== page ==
26 Apr An Update on the Movement for Paid Sick Leave
This past Labor Day, President Obama signed an executive order requiring federal contractors to offer workers up to seven days of paid sick time per year.
For some, paid sick leave is something that is taken for granted. Most employers are not required to offer their employees paid sick days. More than 43 million private sector workers (40% of the workforce) lack access to any paid sick time. Many of these workers are low-wage employees who cannot afford to miss a paycheck.
Employers that do offer paid sick days are often going above and beyond what is required under the law, because their workers tend to be more satisfied, productive, and healthy employees. There are also steep costs associated with hiring and training a new employee (estimated at about one-fifth of an employee’s salary), and paid sick leave can help to retain good employees.
Laws requiring paid sick days for employees are few and far between. Check out the Triage Cancer Chart on State Laws to see if paid sick days (and other legal protections) are required in your state or city.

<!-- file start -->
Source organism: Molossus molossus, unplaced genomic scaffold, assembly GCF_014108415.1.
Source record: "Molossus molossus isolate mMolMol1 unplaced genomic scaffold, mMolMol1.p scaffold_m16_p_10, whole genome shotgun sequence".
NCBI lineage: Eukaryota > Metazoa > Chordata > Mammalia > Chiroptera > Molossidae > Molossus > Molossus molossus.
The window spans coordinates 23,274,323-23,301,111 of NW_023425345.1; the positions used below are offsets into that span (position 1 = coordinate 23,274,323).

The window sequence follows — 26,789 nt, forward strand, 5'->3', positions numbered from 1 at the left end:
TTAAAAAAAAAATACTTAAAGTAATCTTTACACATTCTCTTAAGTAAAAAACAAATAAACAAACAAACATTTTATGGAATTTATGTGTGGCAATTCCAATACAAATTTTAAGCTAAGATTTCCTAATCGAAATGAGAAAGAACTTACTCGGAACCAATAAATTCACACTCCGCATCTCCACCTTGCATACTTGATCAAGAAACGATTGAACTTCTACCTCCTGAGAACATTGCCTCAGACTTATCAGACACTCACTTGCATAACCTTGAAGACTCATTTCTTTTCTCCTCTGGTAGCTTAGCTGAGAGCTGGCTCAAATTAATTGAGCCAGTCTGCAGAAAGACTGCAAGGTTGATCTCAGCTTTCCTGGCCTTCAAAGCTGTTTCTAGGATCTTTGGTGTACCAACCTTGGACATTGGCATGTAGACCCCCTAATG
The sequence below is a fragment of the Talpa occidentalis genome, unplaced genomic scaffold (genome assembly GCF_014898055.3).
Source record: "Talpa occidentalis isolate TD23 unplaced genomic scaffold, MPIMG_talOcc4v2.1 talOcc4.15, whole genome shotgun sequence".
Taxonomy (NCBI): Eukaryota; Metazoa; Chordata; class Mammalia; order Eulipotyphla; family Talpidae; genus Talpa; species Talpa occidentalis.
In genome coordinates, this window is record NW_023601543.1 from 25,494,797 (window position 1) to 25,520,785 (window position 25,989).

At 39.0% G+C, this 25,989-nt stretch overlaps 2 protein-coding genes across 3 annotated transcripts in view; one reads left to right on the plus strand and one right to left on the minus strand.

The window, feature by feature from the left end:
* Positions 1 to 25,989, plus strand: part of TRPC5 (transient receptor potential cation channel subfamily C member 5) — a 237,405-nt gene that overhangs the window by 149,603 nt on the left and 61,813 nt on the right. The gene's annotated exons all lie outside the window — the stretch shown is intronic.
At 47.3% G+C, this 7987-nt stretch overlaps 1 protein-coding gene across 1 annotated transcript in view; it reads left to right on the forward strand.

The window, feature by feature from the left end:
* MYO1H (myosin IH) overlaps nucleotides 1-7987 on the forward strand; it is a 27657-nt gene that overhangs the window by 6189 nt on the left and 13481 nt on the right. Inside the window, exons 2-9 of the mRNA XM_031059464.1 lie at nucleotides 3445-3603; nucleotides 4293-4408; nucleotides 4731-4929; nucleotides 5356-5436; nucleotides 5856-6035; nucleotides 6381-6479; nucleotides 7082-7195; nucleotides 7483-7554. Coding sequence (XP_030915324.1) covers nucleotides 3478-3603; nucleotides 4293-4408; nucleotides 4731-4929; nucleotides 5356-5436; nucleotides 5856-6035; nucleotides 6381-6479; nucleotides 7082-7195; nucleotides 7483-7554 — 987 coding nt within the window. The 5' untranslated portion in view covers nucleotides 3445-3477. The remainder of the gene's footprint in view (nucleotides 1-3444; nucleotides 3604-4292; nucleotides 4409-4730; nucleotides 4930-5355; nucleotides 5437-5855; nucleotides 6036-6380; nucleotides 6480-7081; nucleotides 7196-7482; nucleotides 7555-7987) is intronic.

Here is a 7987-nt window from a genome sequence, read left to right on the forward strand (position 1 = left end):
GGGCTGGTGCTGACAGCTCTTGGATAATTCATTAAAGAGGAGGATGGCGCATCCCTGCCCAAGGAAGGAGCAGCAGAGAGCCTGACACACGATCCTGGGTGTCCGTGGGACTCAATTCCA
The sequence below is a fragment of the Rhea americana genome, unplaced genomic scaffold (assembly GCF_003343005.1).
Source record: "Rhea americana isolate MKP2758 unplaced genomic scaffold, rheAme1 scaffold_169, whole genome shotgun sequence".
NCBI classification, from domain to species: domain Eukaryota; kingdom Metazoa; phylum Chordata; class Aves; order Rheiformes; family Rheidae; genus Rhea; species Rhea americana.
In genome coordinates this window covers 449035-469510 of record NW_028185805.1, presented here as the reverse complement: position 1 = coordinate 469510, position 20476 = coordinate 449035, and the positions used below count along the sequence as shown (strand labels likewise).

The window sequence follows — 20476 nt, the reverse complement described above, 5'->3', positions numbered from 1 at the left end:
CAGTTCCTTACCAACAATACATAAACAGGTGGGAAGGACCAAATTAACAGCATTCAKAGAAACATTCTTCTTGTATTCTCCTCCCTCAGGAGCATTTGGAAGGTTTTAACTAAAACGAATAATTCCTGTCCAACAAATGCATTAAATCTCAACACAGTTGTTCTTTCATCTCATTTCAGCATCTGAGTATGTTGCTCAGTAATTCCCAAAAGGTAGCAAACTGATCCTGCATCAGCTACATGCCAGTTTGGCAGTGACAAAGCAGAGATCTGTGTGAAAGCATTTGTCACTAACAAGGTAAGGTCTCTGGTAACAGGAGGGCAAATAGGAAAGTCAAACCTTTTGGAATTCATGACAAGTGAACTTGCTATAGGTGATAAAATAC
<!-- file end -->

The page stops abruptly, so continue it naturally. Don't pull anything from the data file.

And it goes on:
On March 10, 2016, Vermont’s governor signed legislation to require paid sick leave, making Vermont only the fifth state to do so. This law goes into effect January 1, 2017. Learn more.
These is also a bill pending in the U.S. Congress right now, the Healthy Families Act (H.R. 932/S. 497), which would give people up to seven sick days per year to recover from their own illness, seek preventive care, or care for a sick family member.
For the cancer community, access to paid sick leave can allow for paid time off for medical appointments, treatment, and recovery. Paid sick leave can also work in coordination with reasonable accommodations, FMLA leave, and other employer benefits.
It is an election year, so if access to paid sick leave is something that is important to you, ask your candidates how they stand on this issue.